Despite the innocence associated with washing your car on a Sunday afternoon with the kids in your driveway, a do-it-yourself car wash can actually have more of an impact on the environment than you might expect. In fact, many jurisdictions in Canada have banned washing cars at home altogether. Citizens of the Canadian city Calgary could face a $3,000 fine if they wash their vehicle with soap at home, and most aren’t even aware of it. Washing cars in the driveway is surprisingly one of the most environmentally damaging chores that can be done around the house. When you wash your car yourself, the product of this wash is water that goes directly into the storm drains, and ultimately ends up in rivers, streams and creeks where it becomes poisonous to aquatic life and can disrupts the numerous ecosystems that live there. After all, the water in question is contaminated with gasoline, as well as oil and residues from exhaust fumes, in addition to the chemical rich detergents being used for the washing itself. This water, unlike household wastewater that enters sewers or septic systems, undergoes zero treatment before it is discharged into the environment. Not to mention the activity wastes city water, according to one report, on average, washing a car at home uses between 80 and 140 gallons of water. Despite the added personal expense, going to a commercial car wash can be much better for the environment as most drain their wastewater into sewer systems (USA and Canada have federal laws stating this). What is more carwash institutions often use computer controlled systems and high pressure nozzles which limit water usage. Many commercial car washes have systems in place to recycle the water they use too. Depending on where in the world you live, you can make the choice to wash your own car if you insist upon it. In this case, there are ways in which can limit the damage on the environment. For instance, you can choose to use a biodegradable soap which is made especially for vehicle use. In addition, the location in which you choose to wash your car can also make a difference to where the potentially toxic water will end up. Washing your car on your lawn or over soil can be beneficial as the water can be absorbed and neutralized in the soil as opposed to flowing directly into storm drains or open bodies of water. Mopping up the excess water afterwards can help keep thirsty animals safe too. This article was written by Chloe Hashemi on behalf of Credo Asset Finance who provide car finance in Norwich and Norfolk.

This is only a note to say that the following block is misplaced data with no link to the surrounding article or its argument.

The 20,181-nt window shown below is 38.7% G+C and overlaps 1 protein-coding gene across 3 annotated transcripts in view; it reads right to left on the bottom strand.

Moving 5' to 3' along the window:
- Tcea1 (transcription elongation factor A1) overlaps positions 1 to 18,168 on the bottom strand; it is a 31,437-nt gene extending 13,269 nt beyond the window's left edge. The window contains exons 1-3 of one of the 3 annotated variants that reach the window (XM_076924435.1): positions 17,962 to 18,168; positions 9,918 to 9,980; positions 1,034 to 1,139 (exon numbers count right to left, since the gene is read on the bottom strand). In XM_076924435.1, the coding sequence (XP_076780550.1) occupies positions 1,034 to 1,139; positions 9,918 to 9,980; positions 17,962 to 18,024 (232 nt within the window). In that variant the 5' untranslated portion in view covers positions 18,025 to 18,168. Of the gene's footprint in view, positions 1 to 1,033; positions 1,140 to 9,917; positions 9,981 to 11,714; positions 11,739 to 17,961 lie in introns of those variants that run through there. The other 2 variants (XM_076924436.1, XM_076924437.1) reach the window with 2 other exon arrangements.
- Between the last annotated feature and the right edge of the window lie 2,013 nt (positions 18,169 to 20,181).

4. How to Make Your Home Eco-friendly